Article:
Video | Business Headlines | Internet | Science | Scientific Ethics | Technology | Search

 

Marching to defend science

Marching to defend science

Hundreds of events held around the world will tomorrow highlight the role science plays in our lives.

The March for Science movement emerged in the immediate wake of President Trump’s inauguration as he moved quickly to curtail the power of the Environmental Protection Agency and limit the ability of government agencies to communicate scientific evidence.

Since then it has broadened to “champion robustly funded and publicly communicated science as a pillar of human freedom and prosperity”.

A main March is planned for Washington DC on Saturday April 22, with around 500 satellite Marches planned around the world, including in Auckland, Palmerston North, Wellington, Christchurch and Dunedin.

Writing on Sciblogs, the New Zealand organisers of the March for Science outlined their reasons for joining the movement.

Animal welfare technician and Palmerston North march organiser “Erin”, wrote that she marched to stand with scientists “who have been gagged, fired, or dismantled due to their scientific observations not appeasing a regime".

“I lived my first 20 years in America, none of my local rivers were swimmable, they had no fish, they were stinky. I’m marching because the NZ government has recently decided to further lower our freshwater standards to similar standards that I grew up in,” she wrote.

“The government believes they are improving freshwater, yet they aren’t utilizing NZ freshwater ecology research outputs or freshwater scientists for these decisions. I’m mad, and I’m marching."

But many have expressed confusion over the aims of the march and the proliferation of issues it encompasses.

Also writing on Sciblogs, Dr John Pickering observed that legitimate concerns about the Trump administrations treatment of science had been seized on to raise a grab bag of issues.

“My first thought is that if people want to protest the government’s actions with respect to water quality – then please do so. But, please don’t dress it up as a 'March for Science' as if NZ politicians are inherently anti-science,” he wrote.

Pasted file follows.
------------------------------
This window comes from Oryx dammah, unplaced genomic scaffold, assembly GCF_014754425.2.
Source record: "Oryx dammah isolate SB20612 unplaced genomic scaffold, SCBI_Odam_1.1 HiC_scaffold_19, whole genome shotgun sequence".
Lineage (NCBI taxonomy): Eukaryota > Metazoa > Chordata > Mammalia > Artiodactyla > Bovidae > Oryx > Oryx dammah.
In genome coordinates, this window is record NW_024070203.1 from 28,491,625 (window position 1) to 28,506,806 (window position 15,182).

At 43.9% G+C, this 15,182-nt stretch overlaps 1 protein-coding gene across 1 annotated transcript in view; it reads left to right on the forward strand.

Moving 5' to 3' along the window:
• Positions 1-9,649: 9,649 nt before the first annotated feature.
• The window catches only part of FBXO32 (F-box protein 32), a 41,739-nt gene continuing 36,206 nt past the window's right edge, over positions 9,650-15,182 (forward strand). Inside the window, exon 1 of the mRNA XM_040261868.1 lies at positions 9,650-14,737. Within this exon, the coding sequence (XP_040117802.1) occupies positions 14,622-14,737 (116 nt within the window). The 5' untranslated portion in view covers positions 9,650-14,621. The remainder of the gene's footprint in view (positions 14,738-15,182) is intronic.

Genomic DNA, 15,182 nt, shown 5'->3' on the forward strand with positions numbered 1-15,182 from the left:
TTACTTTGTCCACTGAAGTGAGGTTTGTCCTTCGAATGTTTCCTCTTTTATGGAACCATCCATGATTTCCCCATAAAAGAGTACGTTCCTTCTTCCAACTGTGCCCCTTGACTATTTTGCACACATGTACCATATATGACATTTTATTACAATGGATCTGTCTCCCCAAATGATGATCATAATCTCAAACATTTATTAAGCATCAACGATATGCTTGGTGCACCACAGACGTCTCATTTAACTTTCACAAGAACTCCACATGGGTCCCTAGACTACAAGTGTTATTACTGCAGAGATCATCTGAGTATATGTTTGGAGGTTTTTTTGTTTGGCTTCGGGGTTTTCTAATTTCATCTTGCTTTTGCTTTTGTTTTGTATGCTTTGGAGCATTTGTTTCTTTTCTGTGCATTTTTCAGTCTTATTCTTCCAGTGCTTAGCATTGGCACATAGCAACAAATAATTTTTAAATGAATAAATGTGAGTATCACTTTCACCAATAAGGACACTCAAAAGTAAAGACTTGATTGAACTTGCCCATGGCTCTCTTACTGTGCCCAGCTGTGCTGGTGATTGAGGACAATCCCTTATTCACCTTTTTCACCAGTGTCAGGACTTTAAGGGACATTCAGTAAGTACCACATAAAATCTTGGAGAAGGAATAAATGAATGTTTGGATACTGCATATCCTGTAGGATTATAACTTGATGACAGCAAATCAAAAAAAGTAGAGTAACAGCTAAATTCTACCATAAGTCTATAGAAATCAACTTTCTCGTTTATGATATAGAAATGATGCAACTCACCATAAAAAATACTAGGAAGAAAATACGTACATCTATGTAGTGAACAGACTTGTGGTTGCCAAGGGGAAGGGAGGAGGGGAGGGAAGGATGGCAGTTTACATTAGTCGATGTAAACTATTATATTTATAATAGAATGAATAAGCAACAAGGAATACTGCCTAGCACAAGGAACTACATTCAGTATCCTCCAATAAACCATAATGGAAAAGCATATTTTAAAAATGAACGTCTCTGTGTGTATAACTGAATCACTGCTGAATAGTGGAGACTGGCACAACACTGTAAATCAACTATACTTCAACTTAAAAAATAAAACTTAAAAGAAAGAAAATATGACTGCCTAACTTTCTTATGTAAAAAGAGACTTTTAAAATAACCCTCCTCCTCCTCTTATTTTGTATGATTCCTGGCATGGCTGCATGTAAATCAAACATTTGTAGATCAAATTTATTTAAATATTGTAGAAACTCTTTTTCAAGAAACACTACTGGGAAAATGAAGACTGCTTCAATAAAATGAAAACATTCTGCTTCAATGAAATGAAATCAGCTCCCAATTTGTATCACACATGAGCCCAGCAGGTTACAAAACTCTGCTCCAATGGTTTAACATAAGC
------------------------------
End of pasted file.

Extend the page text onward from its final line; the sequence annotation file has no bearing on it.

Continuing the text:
“It comes across as a belief that the NZ Government is tarred with the same brush as the Trump administration with respect to its treatment of science. I don’t think that comparison is fair.”

NZ Herald science reporter Jamie Morton also posed a series of questions to prominent Kiwi scientists about the march.

Full details for the New Zealand marches planned for tomorrow are available here.

The Washington DC march will be live streamed here.


© Scoop Media

 
 
 
 
 
Business Headlines | Sci-Tech Headlines

 

Superu Report: Land Regulation Drives Auckland House Prices

Land use regulation is responsible for up to 56 per cent of the cost of an average house in Auckland according to a new research report quantifying the impact of land use regulations, Finance Minister Steven Joyce says. More>>

ALSO:

Fletcher Whittled: Fletcher Dumps Adamson In Face Of Dissatisfaction

Fletcher Building has taken the unusual step of dumping its chief executive, Mark Adamson, as the company slashed its full-year earnings guidance and flagged an impairment against Australian assets. More>>

ALSO:

No More Dog Docking: New Animal Welfare Regulations Progressed

“These 46 regulations include stock transport, farm husbandry, companion and working animals, pigs, layer hens and the way animals are accounted for in research, testing and teaching.” More>>

ALSO:

Employment: Most Kiwifruit Contractors Breaking Law

A Labour Inspectorate operation targeting the kiwifruit industry in Bay of Plenty has found the majority of labour hire contractors are breaching their obligations as employers. More>>

ALSO:

'Work Experience': Welfare Group Opposes The Warehouse Workfare

“This programme is about exploiting unemployed youth, not teaching them skills. The government are subsidising the Warehouse in the name of reducing benefit dependency,” says Vanessa Cole, spokesperson for Auckland Action Against Poverty. More>>

ALSO:

Internet Taxes: Labour To Target $600M In Unpaid Taxes From Multinationals

The Labour Party would target multinationals operating in New Zealand to ensure they don't avoid paying tax if it wins power and is targeting $600 million over three years through a "diverted profits tax," says leader Andrew Little. More>>

ALSO: